How to Choose a Saucepan Set – Saucepan Buying Guide

It can be difficult to know what makes a saucepan better than others, what you should look for and the difference in price.  Never fear though as help is at hand.  We’ve put together our own On The Hob Saucepan Buying Guide to explain the key things you need to know when looking for a new saucepan range, something which can be both a product which will last for years and a long term investment.

What do you need?

The first question will be what do you need?  There are so many different types of saucepans and cookware on the market and one size doesn’t fit all.  Good starting points are

  • Do you need dishwasher safe pans?
  • Are they suitable for your hob?  Eg Induction and Gas hobs may have cookware which is better suited, equally some will also be suitable for oven use
  • How do you like to cook, which pans are best for you?

What type of hob do you have?

The hob you use will affect your choice of cookware.  Here are the key things you need to know.

  • Solid Fuel Hobs – Eg Rayburns and Agas.  These hobs will produce intense heat and the pans must be capable of withstanding it.
  • Gas hobs – Any type of Saucepan is suitable for a gas hob.  just be wary of the handle – do not let the gas flame near it as it may be to hot to pick up.
  • Induction Hobs – Induction hobs work by the transfer of heat magnetically from the induction coil.  Pans will state whether they are suitable for this type of hob, they must be magnetic – eg Cast Iron.  Aluminium and Copper are not suitable.
  • Ceramic Hobs – Any pan can be used but they must be lifted and not slid as sliding may damage the ceramic plates.  With this in mind consider weight, cast iron pans may not be suitable.
  • Halogen Hobs – Similar to ceramic except thick saucepans should be used as they may be subject to intense bursts of heat.
  • Electrical Radiant Spiral Hobs – All types of Cookware can be used on Radiant Spiral Hobs
  • Solid Hotplate Hobs – As these hobs are a solid plate it is best to use a flat based Pan for the most even heat coverage.

That describes the type of Hobs now on to the types of Cookware.

Stainless Steel Pans –  Stainless Steel pans can come in a variety of metal combinations, so be sure to check the quality – 18/10 (18% Chromium 10% Nickel) is considered high quality.  Stainless Steel Pans can be highly polished, Scratch and dent resistant, suitable for induction hobs (as a general rule but always check the product details), usually dishwasher safe.  Also many stainless steel ranges come with non stick coatings.

Aluminium Pans – Aluminum Pans can be coated or uncoated.  Aluminium is an inexpensive lightware marterial which heats quickly.  Coated pans will have an enamel coating to make them easy to clean and hard wearing.  Many Aluminium pans have non stick coatings.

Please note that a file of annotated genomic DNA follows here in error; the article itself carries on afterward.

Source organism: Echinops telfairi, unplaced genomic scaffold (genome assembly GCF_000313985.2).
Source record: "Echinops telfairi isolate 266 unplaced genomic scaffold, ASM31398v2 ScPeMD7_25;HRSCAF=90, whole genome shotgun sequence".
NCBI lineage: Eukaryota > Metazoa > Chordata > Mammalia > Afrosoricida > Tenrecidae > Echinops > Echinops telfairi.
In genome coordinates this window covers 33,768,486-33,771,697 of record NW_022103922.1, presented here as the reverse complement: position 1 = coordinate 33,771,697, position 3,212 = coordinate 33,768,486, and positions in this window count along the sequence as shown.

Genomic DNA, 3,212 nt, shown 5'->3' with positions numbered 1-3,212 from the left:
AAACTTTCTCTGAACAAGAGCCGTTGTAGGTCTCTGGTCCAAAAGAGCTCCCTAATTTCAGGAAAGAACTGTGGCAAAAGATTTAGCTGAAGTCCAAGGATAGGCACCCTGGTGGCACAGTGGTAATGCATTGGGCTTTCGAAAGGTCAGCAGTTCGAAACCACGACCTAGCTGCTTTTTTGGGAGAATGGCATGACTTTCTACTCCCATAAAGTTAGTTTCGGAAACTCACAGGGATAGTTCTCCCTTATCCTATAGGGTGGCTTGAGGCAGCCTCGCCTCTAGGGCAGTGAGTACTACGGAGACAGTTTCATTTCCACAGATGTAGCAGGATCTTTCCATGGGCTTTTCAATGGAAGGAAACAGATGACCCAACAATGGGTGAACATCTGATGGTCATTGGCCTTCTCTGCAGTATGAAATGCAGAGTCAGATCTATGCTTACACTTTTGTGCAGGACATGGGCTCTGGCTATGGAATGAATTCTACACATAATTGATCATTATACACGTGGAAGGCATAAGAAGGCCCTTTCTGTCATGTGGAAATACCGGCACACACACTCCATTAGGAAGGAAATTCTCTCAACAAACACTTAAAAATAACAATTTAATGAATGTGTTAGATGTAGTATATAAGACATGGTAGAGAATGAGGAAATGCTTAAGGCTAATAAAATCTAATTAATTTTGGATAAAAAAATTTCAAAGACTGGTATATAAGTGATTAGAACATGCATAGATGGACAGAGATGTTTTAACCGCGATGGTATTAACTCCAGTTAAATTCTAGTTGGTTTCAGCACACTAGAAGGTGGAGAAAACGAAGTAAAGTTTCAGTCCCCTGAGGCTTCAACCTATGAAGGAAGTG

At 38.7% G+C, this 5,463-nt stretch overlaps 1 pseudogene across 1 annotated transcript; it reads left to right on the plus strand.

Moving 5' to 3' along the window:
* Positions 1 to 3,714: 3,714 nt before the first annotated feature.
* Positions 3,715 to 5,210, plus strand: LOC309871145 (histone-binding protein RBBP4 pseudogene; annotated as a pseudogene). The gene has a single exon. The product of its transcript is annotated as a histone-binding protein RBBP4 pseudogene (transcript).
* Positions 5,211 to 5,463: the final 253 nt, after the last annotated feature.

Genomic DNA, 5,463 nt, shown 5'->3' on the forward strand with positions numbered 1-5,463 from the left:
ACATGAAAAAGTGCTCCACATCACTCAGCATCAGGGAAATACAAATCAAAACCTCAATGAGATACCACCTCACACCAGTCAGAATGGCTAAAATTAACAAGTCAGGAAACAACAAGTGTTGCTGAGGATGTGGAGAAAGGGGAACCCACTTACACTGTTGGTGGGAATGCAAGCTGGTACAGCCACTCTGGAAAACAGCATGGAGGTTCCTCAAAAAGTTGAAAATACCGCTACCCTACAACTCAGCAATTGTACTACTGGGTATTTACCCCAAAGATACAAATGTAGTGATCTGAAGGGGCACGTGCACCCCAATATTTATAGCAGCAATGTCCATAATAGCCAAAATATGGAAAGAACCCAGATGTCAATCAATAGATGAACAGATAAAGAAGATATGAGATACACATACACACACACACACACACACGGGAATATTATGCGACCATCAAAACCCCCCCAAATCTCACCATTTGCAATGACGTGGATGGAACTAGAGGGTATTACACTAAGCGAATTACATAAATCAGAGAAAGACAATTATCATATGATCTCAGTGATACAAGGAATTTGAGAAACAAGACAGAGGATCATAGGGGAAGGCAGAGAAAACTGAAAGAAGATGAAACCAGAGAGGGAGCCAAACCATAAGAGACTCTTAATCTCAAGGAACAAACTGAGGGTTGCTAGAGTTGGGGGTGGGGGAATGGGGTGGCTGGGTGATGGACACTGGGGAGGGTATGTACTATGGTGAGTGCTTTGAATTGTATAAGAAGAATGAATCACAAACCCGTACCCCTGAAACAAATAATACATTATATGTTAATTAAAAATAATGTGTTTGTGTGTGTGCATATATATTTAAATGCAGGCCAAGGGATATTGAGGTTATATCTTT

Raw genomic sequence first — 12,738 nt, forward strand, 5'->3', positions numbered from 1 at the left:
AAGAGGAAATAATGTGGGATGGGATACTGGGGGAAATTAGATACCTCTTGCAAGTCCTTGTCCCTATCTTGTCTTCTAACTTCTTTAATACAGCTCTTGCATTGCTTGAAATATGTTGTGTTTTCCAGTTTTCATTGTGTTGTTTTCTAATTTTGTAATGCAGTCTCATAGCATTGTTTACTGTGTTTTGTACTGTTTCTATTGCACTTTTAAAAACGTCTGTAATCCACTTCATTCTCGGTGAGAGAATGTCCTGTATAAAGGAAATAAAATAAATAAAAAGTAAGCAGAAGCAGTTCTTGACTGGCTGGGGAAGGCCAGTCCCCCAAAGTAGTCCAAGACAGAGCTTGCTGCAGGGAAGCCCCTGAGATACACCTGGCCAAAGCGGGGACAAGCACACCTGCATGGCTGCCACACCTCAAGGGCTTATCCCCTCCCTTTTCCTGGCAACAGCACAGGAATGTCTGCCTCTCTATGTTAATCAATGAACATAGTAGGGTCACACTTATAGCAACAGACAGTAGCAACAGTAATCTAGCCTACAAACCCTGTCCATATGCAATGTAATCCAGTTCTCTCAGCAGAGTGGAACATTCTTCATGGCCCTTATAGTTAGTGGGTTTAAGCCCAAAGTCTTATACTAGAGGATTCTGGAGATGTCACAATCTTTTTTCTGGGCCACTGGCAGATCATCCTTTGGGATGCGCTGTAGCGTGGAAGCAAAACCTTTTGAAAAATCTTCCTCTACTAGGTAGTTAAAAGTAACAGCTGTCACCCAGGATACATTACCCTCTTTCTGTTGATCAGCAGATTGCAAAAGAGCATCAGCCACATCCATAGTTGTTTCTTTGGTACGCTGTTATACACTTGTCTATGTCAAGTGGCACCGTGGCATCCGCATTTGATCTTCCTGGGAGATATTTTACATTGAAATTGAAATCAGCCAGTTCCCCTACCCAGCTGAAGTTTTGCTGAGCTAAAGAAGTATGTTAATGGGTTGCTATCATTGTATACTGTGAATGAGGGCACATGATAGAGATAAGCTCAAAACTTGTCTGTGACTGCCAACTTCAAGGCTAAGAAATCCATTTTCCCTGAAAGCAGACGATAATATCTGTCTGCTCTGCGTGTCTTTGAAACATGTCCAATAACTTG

Hard Anodised Pans – These Aluminum pans have been through a chemical process to make them smooth and non porous.  They are resistent to scratches and peeling, stronger than stainless steel with great durability and heat distribution.

Cast Iron Cookware – Cast Iron pans are heavy as they have thick walls.  As such they retain heat well.  A popular brand of Cast Iron cookware is Le Creuset.  Usually Dishwasher safe

Buy Online

Amazon – Click to buy Saucepans from Amazon

John Lewis – Click to buy Saucepans from John Lewis

Heals – Click to buy Saucepans from Heals

These are the key points to bear in mind when buying Saucepans.  Do you have any favourites?  Leave a comment with your views.

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What Saucepan should I use on a Induction Hob | On The Hob
December 16, 2008 at 9:17 pm

3 comments

  1. Do you happen to know whether on an induction hob one can use saucepans larger than the quoted size of a heating area? For example, can one use a 23 cm diameter saucepan on a 21 cm diameter heating area?

  2. Thanks for the question Nicholas, It’s best to keep your Saucepan size as close as possible to the hob size. Pans that overhang won’t heat properly around the edges, and pans that are too small may not be recognised.

    That said your example of only a 2 cm difference should be ok but the larger the difference the more you could find an uneven heat distribution at the edges.

    Hope this helps! If any of our other readers have practical experience with induction cooking please leave a comment too!

  3. I have a question regarding ceramic hob. What type of saucepans should be used,
    as my aluminium ones are leaving marks on the rings ?

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